Count the cost of doing it wrong.
Everyone suffers from a poorly handled termination. Most obviously, the employee suffers the loss of meaningful work, the opportunity to contribute and use their gifts, the employment income and benefits, work colleagues and related relationships. As mentioned in an earlier article, some abruptly terminated employees say that they have had to change churches or denominations, or leave ministry all together. Some have been close to suicide and struggle with depression and anxiety even years later. All of this impacts a spouse and any children whose lives are also disrupted.
At the same time, the organization and its leaders may suffer too:
- a loss of confidence in leadership;
- a loss of morale among those employees left on staff who worry they will be next;
- a loss in credibility and relationship with partner organizations as the staff they relate to are suddenly gone without warning;
- a loss of reputation in the wider community;
- a decrease in participation and/or giving as people shift their attention and donated dollars elsewhere.
As I say in The Good, the Bad, and the Ugly, I decided to start this website not because I’m an expert, but because I want to share what I’m learning and to keep learning from others. Not because I’ve always handled employment situations well–I know from experience that leadership is hard, and even well-meaning leaders make mistakes. But I hope we can do better for all of our sakes–as brothers and sisters in Christ, in keeping with God’s call to live with integrity and justice, loving God and loving one another.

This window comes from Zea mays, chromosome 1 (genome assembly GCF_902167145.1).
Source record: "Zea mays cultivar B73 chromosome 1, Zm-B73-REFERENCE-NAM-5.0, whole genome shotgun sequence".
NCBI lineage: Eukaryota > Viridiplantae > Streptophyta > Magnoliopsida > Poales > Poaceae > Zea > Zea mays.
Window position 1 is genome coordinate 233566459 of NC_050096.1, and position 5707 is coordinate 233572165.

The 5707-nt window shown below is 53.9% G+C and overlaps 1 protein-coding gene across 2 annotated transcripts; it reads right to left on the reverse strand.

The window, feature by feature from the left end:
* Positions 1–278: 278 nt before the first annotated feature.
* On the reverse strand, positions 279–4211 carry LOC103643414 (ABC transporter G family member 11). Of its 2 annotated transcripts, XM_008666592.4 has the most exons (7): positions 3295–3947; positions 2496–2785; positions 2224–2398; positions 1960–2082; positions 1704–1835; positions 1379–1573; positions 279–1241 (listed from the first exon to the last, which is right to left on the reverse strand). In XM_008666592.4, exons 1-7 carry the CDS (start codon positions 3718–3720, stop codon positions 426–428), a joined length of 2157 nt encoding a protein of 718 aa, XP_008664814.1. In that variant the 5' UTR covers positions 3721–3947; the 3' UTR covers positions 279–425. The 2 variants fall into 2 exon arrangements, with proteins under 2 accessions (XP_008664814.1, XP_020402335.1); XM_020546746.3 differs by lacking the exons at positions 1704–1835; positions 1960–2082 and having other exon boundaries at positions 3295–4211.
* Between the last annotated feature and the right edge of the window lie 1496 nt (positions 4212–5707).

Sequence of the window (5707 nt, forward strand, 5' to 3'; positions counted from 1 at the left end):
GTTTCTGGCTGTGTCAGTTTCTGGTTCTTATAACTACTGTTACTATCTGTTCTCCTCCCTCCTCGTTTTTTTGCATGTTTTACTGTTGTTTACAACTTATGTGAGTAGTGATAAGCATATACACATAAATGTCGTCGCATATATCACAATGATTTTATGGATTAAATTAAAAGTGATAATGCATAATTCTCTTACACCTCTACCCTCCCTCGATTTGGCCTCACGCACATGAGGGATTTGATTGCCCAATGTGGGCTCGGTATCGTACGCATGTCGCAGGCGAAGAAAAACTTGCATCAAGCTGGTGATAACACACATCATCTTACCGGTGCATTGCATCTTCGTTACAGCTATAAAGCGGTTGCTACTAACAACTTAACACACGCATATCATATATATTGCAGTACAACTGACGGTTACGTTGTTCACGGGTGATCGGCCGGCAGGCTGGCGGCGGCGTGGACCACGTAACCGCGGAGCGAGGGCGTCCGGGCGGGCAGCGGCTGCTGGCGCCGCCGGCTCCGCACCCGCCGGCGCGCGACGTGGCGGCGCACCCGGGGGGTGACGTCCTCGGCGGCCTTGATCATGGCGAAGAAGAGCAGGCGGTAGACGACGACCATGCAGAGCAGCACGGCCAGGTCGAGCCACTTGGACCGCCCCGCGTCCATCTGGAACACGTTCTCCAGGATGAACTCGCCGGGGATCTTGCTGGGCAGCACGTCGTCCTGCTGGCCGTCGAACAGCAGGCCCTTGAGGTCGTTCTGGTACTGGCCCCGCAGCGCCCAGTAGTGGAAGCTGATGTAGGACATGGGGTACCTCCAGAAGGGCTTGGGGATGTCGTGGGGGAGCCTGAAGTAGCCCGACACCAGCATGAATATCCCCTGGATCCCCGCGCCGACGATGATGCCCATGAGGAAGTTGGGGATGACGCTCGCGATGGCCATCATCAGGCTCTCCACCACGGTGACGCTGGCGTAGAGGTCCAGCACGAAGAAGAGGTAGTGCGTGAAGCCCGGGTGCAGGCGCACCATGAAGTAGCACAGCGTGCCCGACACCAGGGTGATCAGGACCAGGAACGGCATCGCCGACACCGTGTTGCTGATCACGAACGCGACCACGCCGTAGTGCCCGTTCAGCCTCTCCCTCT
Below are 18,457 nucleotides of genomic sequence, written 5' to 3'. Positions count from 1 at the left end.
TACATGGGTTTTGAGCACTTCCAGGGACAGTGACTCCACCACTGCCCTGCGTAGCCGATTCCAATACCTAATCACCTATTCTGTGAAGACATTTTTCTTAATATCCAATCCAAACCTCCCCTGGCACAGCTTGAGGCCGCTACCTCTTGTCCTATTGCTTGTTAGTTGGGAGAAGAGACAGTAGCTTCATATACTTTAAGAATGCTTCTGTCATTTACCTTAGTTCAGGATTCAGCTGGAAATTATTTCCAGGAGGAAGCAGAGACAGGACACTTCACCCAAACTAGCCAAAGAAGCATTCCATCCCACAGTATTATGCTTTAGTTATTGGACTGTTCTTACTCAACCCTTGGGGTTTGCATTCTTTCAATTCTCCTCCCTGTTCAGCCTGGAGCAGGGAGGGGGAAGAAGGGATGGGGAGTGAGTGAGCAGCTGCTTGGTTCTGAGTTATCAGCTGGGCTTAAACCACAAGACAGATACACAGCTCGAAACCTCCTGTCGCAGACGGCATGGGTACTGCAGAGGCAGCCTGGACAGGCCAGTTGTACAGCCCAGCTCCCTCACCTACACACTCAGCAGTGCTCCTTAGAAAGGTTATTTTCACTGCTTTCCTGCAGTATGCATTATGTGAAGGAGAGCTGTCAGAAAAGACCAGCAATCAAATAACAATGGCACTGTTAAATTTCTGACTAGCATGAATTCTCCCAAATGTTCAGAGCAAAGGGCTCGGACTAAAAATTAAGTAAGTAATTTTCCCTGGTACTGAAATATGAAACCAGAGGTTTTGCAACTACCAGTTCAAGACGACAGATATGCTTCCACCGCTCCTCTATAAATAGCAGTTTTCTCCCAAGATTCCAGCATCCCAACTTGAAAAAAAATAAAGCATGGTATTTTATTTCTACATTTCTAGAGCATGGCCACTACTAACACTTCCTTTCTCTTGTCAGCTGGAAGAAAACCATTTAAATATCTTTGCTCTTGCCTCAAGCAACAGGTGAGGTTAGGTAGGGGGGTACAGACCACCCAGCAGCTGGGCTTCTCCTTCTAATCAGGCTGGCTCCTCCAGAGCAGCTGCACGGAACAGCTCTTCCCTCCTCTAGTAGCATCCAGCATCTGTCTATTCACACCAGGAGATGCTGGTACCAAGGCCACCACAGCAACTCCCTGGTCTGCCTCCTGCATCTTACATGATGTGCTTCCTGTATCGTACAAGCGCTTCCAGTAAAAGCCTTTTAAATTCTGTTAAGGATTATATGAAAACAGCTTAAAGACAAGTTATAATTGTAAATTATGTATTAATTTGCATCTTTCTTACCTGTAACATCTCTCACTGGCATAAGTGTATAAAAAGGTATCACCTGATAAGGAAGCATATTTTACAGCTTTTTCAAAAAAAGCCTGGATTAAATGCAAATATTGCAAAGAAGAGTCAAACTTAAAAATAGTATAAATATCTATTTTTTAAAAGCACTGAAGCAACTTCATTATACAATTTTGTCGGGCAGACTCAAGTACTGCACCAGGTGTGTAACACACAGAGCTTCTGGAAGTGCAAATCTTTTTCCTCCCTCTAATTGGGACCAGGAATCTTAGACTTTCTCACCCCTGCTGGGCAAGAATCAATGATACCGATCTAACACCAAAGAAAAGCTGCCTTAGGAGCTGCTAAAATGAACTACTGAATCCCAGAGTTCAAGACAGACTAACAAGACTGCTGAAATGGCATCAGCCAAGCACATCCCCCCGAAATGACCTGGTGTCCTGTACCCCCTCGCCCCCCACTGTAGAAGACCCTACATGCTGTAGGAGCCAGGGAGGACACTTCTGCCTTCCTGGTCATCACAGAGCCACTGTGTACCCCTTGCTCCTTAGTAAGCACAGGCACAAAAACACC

So I welcome your response. Is there a better way to terminate a church employee? Do we need to hold one another accountable, and how can we do that? Is there anything in this article that you especially agree or disagree with? As always, given the sensitive nature of personnel matters, all comments will be moderated, and you’re also welcome to send me a confidential message using my contact form.
Next Up: My review of Doing Good Better: How to Be an Effective Board Member of a NonProfit Organization by Edgar Stoesz (Skyhorse Publishing, 2015).